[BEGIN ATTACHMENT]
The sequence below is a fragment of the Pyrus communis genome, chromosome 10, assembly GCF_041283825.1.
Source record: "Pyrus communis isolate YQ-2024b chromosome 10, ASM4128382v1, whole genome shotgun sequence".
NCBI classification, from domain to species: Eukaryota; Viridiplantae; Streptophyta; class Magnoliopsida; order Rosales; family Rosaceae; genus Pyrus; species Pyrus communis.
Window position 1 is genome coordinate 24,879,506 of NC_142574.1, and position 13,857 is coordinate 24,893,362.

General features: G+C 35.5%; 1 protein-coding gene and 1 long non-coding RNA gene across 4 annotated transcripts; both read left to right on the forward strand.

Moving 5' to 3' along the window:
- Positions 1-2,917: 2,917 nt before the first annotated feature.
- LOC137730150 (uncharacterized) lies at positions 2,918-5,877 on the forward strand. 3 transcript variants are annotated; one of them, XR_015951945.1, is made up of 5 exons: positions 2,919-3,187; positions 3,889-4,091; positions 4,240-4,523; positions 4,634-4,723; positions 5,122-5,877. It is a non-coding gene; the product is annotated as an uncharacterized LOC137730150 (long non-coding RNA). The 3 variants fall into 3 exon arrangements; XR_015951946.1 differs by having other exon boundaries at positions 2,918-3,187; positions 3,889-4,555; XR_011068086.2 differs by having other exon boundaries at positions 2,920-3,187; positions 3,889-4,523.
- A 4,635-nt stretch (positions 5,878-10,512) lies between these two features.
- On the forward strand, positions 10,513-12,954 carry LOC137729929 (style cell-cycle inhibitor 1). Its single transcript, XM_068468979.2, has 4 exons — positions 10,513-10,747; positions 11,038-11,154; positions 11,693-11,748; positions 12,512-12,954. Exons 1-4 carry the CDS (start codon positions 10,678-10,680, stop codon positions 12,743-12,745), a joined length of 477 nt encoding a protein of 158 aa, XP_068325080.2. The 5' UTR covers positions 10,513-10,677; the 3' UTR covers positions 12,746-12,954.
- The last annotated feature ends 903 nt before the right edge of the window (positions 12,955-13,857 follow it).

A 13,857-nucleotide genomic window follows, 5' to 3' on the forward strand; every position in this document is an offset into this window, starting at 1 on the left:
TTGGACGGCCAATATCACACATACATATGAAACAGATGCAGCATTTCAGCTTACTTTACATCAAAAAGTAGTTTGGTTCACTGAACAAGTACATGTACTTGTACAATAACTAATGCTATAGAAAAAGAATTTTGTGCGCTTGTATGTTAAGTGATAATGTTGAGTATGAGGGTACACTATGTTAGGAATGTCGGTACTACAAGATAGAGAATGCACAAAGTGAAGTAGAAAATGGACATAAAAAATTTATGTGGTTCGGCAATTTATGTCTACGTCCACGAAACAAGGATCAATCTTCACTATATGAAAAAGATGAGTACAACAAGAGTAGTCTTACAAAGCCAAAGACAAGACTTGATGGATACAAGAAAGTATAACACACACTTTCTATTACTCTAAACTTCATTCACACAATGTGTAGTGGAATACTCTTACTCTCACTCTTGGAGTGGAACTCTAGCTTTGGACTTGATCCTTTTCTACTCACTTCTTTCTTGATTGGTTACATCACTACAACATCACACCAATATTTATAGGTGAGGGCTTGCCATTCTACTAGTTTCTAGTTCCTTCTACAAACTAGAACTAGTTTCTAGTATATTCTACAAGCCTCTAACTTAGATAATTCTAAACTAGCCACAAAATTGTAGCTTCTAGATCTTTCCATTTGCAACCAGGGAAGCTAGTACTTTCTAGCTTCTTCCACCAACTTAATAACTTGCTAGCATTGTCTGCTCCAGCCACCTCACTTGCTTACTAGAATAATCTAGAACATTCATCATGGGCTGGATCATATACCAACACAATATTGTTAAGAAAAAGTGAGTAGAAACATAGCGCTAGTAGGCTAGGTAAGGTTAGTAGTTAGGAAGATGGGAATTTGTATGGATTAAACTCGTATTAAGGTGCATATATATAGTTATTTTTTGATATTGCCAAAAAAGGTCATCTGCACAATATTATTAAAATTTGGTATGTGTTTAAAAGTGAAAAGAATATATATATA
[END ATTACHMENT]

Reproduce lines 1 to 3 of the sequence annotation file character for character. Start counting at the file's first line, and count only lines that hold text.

The sequence below is a fragment of the Pyrus communis genome, chromosome 10, assembly GCF_041283825.1.
Source record: "Pyrus communis isolate YQ-2024b chromosome 10, ASM4128382v1, whole genome shotgun sequence".
NCBI classification, from domain to species: Eukaryota; Viridiplantae; Streptophyta; class Magnoliopsida; order Rosales; family Rosaceae; genus Pyrus; species Pyrus communis.